Why 51% in a survey isn't necessarily a 'majority' Mark Twain once said that “the difference between the almost right word and the right word is really a large matter – ’tis the difference between the lightning-bug and the lightning.”
That advice is especially apt when writing about survey data. For many people, “majority” is a word so common that they rarely have to think twice about what it means. But it’s a different matter for polling organizations like Pew Research Center. By their nature, polls provide an estimate of what a large group of people say, since they’re based on a sample rather than the entire population. This basic reality can create challenges for writers who want to summarize poll findings in a precise way. To better appreciate the problem, consider these three recent news headlines: Each headline includes the word “majority.” In order to present survey findings in an accurate and impartial manner in its reports, Pew Research Center has developed internal guidelines for using certain terms consistently. How do you write survey questions that accurately measure public opinion?
By Courtney Kennedy We’re excited to bring you the second video in Pew Research Center’s occasional Methods 101 series, which aims to demystify the methodology we use to conduct our research.
This time around, we’re tackling why question wording is so important in public opinion surveys. Writing clear and neutral survey questions is much more difficult than it might seem. We spend a lot of time thinking about the phrasing and ordering of our survey questions. Paying close attention to these seemingly minor factors makes a huge difference. Check out the video for a quick behind-the-scenes tour of the many ways writing survey questions can go wrong, and the steps you can take to avoid these pitfalls. Topics: Research Methods.
Glogin?mobile=1&URI= How Working As a Stripper Made Me Have More Sympathy for Men. August 2, 2013 | Like this article?
Join our email list: Stay up to date with the latest headlines via email. Myers-Briggs or VIA: A Comparison of Tools. Most people these days seem to know their “type” according to the Myers-Briggs Type Indicator (MBTI).
You know whether you prefer to be more extraverted or introverted, thinking or feeling, or judging or perceiving. The MBTI has been one of the most popular tests in pop psychology for decades. People who have taken the test love to guess one another’s type. Another test that has emerged as the main research-based test of strengths in the world is the VIA Survey. The VIA measures strengths of character and in a short period of time has had over 2.6 million takers reaching every country. Is Big Pharma Testing Your Meds on Homeless People? — Matter.
Two years ago, on a gray January afternoon, I visited the Ridge Avenue homeless shelter in Philadelphia.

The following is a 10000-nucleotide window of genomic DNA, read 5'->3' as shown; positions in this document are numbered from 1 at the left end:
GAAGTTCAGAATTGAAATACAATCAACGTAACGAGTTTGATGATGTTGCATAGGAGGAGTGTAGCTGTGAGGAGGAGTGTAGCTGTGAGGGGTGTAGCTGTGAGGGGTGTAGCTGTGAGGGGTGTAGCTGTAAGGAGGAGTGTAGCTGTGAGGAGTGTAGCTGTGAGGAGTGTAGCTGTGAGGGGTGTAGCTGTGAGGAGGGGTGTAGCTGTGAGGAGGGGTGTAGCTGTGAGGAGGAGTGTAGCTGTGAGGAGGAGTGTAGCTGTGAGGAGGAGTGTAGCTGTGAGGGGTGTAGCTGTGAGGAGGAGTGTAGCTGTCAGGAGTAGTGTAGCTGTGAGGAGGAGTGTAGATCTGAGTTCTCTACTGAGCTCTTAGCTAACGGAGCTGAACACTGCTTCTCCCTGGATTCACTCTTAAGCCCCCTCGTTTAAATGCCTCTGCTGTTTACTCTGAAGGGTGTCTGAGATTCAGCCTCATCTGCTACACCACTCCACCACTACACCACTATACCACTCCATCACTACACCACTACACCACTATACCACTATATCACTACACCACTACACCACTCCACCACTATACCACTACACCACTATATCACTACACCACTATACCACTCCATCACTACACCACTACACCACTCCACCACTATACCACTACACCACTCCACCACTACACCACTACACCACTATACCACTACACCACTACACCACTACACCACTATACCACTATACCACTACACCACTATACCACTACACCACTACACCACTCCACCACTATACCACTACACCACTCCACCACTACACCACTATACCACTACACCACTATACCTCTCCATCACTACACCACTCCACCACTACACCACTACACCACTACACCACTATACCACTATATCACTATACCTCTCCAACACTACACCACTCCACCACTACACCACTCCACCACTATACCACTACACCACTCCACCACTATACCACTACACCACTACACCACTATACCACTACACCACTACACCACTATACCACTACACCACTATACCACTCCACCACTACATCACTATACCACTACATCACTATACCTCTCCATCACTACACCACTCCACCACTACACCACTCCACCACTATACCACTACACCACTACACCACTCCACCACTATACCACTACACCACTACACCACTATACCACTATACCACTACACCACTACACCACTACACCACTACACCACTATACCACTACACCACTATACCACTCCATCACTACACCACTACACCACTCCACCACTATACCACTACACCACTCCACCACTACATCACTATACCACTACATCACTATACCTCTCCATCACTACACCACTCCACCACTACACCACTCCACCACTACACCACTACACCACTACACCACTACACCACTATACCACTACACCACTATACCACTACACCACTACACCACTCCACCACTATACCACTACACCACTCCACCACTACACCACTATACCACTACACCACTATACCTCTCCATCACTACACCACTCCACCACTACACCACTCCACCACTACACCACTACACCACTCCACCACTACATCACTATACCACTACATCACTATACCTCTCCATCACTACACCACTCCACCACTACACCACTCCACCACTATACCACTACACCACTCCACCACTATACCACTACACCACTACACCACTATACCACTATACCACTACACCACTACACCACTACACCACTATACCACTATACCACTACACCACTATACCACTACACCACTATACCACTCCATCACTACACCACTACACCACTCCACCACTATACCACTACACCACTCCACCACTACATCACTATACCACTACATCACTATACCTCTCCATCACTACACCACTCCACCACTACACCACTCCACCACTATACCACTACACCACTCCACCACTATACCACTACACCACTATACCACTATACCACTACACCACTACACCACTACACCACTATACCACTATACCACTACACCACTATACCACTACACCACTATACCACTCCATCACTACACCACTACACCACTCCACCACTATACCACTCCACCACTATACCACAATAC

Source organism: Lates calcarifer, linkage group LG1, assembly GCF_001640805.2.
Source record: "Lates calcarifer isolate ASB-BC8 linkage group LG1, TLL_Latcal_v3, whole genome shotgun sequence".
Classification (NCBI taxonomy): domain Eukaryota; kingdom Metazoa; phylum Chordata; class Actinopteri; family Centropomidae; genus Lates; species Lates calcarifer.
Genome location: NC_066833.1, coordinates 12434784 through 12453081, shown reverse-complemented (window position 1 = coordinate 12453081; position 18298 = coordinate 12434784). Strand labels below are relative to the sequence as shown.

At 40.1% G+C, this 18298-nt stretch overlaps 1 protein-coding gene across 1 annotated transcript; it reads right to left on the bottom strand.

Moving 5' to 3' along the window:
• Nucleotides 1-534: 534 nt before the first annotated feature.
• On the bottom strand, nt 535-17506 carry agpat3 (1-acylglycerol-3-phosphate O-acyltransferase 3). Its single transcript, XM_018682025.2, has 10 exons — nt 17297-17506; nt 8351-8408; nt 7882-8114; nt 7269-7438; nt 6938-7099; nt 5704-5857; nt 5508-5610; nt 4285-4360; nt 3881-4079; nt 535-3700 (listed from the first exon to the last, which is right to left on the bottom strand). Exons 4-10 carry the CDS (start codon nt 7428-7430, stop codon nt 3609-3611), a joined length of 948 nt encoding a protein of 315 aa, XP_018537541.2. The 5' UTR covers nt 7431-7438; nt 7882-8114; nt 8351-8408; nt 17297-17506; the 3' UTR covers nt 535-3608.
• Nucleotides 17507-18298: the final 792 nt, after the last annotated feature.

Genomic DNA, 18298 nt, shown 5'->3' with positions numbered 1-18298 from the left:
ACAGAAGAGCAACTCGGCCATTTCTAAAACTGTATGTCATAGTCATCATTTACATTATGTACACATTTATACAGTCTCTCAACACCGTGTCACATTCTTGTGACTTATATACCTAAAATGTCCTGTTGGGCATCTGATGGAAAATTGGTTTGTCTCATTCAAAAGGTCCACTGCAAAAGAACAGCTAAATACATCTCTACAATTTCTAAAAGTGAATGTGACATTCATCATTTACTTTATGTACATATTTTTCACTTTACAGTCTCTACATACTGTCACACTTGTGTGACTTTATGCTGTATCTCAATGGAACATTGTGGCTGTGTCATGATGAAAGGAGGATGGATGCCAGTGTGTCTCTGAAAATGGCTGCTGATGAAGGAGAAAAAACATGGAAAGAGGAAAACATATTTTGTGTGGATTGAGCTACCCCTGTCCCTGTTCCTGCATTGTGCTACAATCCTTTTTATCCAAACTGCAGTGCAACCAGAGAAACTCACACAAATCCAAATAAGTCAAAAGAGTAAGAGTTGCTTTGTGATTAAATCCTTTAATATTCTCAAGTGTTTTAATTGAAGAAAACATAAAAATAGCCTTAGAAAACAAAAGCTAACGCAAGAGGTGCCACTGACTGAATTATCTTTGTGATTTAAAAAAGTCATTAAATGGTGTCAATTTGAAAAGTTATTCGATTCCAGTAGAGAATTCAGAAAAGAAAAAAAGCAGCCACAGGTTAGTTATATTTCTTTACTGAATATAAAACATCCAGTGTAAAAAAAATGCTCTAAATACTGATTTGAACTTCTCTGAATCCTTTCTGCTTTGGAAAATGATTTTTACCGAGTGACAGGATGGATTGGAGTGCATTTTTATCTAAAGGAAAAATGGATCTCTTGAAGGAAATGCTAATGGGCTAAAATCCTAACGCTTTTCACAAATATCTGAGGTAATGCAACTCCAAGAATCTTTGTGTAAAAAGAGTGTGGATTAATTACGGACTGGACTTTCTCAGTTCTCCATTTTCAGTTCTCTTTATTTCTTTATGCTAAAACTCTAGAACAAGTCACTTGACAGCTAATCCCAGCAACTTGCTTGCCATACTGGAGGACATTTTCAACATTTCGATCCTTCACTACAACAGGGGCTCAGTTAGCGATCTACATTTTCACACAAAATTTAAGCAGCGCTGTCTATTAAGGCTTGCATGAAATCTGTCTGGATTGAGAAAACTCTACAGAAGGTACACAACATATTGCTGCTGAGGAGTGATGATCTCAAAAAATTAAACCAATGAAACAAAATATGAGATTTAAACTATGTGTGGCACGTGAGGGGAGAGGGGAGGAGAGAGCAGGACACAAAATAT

I was looking for poor people who had been paid to test experimental drugs. The streets outside the shelter were lined with ruined buildings and razor wire, and a pit bull barked behind a chain-link fence. A young guy was slumped on the curb, glassy-eyed and shaky. My guide, a local mental health activist named Connie Schuster, asked the guy if he was okay, but he didn’t answer. Saturday Stat: Main, Mean, and Median Street. By Jay Livingston, PhD, 11 hours ago at 09:00 am Mean and median are two measures of “average.”
Newsflash: Facebook has Always Manipulated Your Emotions. Emotional Contagion is the idea that emotions spread throughout networks.
If you are around happy people, you are more likely to be happy. If you are around gloomy people, you are likely to be glum. The data scientists at Facebook set out to learn if text-based, nonverbal/non-face-to-face interactions had similar effects. They asked: Do emotions remain contagious within digitally mediated settings? They worked to answer this question experimentally by manipulating the emotional tenor of users’ News Feeds, and recording the results.
“The gift that kept on giving”? Sex workers speak for themselves Sudhir Venkatesh — SWOP-NYC. September 17th, 2013 | Uncategorized Sudhir Venkatesh has already had more than his allotted 15 minutes, but his most recent appropriation of sex workers’ lives gives us—sex workers, people in the sex trade, and allies—a moment to reflect on unethical researchers who have not yet realized that they are as much under the microscope as we are.
New media and new forms of organizing building on at least 40 years of struggle for rights, means that the studies “revealing” the “secret” lives people in the sex trade are read and critiqued by members of those very same communities. Dogs’ beach sentinel skills affirmed 5/27/14. Dogs aren’t usually associated with clean beaches, but new research has recognized border collies for their ability to chase off gulls that foul water and sand with their droppings.
The experiment was launched two years ago by researchers at Central Michigan University, who were asked by the Environmental Protection Agency to find ways to control a surging population of gulls on the Great Lakes’ shores.